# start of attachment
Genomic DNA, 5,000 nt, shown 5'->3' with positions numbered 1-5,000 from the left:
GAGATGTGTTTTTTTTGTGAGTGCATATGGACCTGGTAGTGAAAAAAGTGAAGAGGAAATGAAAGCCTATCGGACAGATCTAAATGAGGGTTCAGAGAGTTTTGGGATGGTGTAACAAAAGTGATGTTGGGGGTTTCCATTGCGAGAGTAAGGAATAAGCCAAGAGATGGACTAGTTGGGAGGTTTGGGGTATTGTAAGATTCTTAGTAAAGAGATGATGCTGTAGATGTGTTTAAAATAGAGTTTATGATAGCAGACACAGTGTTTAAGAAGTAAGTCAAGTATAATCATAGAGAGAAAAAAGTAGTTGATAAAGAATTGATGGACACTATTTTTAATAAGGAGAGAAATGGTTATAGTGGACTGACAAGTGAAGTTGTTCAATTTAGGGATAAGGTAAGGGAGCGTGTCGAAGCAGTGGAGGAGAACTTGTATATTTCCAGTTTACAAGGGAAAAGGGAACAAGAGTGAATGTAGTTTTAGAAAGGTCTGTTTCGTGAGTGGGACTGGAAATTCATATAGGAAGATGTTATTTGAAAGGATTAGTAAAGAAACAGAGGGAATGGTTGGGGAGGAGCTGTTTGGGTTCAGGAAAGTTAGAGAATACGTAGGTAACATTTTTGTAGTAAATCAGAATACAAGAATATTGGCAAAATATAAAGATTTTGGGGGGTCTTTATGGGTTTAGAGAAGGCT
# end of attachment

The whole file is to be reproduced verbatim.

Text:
Genomic DNA, 5,000 nt, shown 5'->3' with positions numbered 1-5,000 from the left:
GAGATGTGTTTTTTTTGTGAGTGCATATGGACCTGGTAGTGAAAAAAGTGAAGAGGAAATGAAAGCCTATCGGACAGATCTAAATGAGGGTTCAGAGAGTTTTGGGATGGTGTAACAAAAGTGATGTTGGGGGTTTCCATTGCGAGAGTAAGGAATAAGCCAAGAGATGGACTAGTTGGGAGGTTTGGGGTATTGTAAGATTCTTAGTAAAGAGATGATGCTGTAGATGTGTTTAAAATAGAGTTTATGATAGCAGACACAGTGTTTAAGAAGTAAGTCAAGTATAATCATAGAGAGAAAAAAGTAGTTGATAAAGAATTGATGGACACTATTTTTAATAAGGAGAGAAATGGTTATAGTGGACTGACAAGTGAAGTTGTTCAATTTAGGGATAAGGTAAGGGAGCGTGTCGAAGCAGTGGAGGAGAACTTGTATATTTCCAGTTTACAAGGGAAAAGGGAACAAGAGTGAATGTAGTTTTAGAAAGGTCTGTTTCGTGAGTGGGACTGGAAATTCATATAGGAAGATGTTATTTGAAAGGATTAGTAAAGAAACAGAGGGAATGGTTGGGGAGGAGCTGTTTGGGTTCAGGAAAGTTAGAGAATACGTAGGTAACATTTTTGTAGTAAATCAGAATACAAGAATATTGGCAAAATATAAAGATTTTGGGGGGTCTTTATGGGTTTAGAGAAGGCT